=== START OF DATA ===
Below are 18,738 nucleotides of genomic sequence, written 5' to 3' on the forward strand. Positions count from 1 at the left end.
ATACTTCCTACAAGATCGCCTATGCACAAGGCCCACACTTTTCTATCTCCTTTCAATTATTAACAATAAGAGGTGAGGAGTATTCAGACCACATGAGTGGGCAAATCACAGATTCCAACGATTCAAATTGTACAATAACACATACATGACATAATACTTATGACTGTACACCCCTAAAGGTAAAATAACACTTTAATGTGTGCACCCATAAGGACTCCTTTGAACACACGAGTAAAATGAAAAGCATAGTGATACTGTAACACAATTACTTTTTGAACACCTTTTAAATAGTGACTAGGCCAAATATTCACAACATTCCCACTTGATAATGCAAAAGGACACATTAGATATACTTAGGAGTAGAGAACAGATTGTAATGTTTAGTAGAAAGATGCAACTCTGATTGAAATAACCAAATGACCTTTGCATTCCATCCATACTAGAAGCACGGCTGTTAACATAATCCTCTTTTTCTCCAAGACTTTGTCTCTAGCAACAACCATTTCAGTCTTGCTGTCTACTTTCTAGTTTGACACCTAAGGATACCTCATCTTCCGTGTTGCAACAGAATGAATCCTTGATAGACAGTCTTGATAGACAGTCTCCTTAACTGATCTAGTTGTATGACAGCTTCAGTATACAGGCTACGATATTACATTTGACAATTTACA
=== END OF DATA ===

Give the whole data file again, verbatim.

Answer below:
Below are 18,738 nucleotides of genomic sequence, written 5' to 3' on the forward strand. Positions count from 1 at the left end.
ATACTTCCTACAAGATCGCCTATGCACAAGGCCCACACTTTTCTATCTCCTTTCAATTATTAACAATAAGAGGTGAGGAGTATTCAGACCACATGAGTGGGCAAATCACAGATTCCAACGATTCAAATTGTACAATAACACATACATGACATAATACTTATGACTGTACACCCCTAAAGGTAAAATAACACTTTAATGTGTGCACCCATAAGGACTCCTTTGAACACACGAGTAAAATGAAAAGCATAGTGATACTGTAACACAATTACTTTTTGAACACCTTTTAAATAGTGACTAGGCCAAATATTCACAACATTCCCACTTGATAATGCAAAAGGACACATTAGATATACTTAGGAGTAGAGAACAGATTGTAATGTTTAGTAGAAAGATGCAACTCTGATTGAAATAACCAAATGACCTTTGCATTCCATCCATACTAGAAGCACGGCTGTTAACATAATCCTCTTTTTCTCCAAGACTTTGTCTCTAGCAACAACCATTTCAGTCTTGCTGTCTACTTTCTAGTTTGACACCTAAGGATACCTCATCTTCCGTGTTGCAACAGAATGAATCCTTGATAGACAGTCTTGATAGACAGTCTCCTTAACTGATCTAGTTGTATGACAGCTTCAGTATACAGGCTACGATATTACATTTGACAATTTACA